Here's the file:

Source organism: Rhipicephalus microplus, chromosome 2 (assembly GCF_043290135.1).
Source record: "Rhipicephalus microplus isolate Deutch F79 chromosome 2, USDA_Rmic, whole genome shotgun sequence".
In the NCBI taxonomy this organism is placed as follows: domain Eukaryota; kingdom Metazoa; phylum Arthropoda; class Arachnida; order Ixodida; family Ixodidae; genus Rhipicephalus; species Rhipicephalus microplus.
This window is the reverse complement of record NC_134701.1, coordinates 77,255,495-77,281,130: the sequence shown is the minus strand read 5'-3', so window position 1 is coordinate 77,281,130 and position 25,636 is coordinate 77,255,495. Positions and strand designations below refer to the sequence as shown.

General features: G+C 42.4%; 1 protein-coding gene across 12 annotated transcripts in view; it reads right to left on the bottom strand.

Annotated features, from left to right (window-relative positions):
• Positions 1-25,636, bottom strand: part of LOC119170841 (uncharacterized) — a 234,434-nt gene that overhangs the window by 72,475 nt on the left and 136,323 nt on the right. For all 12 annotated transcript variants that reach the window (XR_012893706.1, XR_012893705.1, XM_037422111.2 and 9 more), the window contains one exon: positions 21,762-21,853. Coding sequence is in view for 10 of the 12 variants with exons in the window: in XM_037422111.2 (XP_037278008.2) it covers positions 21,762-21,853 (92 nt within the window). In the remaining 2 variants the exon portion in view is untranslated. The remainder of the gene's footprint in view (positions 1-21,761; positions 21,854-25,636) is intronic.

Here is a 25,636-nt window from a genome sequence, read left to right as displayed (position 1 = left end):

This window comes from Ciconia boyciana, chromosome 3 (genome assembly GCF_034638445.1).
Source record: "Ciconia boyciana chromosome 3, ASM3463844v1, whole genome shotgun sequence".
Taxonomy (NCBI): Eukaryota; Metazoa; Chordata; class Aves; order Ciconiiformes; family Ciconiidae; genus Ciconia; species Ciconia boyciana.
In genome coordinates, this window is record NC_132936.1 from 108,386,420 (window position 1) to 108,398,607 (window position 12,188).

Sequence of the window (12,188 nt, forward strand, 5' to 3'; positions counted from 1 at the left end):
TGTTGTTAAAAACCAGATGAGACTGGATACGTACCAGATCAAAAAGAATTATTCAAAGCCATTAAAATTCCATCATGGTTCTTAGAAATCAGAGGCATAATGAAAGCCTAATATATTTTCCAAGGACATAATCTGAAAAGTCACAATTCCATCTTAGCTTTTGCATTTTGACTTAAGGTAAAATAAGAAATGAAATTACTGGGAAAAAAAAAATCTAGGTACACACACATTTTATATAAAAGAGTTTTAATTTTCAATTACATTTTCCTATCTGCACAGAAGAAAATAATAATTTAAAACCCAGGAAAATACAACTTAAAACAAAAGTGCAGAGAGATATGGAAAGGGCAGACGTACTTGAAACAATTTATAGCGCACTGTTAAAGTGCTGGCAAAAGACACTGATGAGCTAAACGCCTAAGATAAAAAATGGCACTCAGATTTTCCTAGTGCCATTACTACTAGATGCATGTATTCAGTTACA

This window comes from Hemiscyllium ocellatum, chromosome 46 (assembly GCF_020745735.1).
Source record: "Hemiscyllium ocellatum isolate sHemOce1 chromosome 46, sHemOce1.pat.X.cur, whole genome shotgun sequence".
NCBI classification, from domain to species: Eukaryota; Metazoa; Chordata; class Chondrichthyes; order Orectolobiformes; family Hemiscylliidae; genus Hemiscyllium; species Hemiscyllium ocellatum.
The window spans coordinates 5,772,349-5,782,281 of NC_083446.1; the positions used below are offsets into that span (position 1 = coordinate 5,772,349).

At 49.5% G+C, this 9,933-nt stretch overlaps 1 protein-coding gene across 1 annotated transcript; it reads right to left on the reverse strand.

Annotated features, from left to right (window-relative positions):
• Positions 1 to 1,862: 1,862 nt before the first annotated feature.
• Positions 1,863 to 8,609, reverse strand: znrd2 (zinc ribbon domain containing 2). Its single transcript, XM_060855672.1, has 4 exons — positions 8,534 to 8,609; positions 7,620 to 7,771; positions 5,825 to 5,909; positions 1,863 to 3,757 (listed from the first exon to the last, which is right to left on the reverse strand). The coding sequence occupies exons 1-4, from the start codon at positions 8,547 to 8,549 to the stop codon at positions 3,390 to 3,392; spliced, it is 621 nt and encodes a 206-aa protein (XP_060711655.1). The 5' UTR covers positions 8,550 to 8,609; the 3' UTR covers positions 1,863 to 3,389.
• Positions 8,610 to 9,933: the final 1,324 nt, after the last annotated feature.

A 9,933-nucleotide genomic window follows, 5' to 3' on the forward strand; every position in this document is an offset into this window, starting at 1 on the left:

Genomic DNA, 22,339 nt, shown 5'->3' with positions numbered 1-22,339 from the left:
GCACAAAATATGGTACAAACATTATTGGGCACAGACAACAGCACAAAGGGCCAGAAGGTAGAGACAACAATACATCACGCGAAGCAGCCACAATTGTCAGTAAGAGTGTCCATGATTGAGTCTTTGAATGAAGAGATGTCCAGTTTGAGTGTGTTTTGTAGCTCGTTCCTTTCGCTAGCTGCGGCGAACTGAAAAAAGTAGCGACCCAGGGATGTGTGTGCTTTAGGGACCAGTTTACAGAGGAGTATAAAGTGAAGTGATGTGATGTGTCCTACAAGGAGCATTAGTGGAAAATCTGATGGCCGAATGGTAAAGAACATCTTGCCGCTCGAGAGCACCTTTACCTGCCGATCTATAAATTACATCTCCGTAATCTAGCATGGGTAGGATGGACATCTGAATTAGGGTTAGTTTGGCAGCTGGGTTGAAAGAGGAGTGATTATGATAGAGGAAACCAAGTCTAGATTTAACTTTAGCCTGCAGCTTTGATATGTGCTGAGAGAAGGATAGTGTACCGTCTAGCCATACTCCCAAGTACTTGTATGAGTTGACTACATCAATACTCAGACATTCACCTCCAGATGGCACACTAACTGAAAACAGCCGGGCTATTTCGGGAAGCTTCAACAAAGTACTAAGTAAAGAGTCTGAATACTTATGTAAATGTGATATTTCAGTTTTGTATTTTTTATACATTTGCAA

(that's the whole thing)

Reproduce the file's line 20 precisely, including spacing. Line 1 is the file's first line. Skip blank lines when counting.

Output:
Annotated features, from left to right (window-relative positions):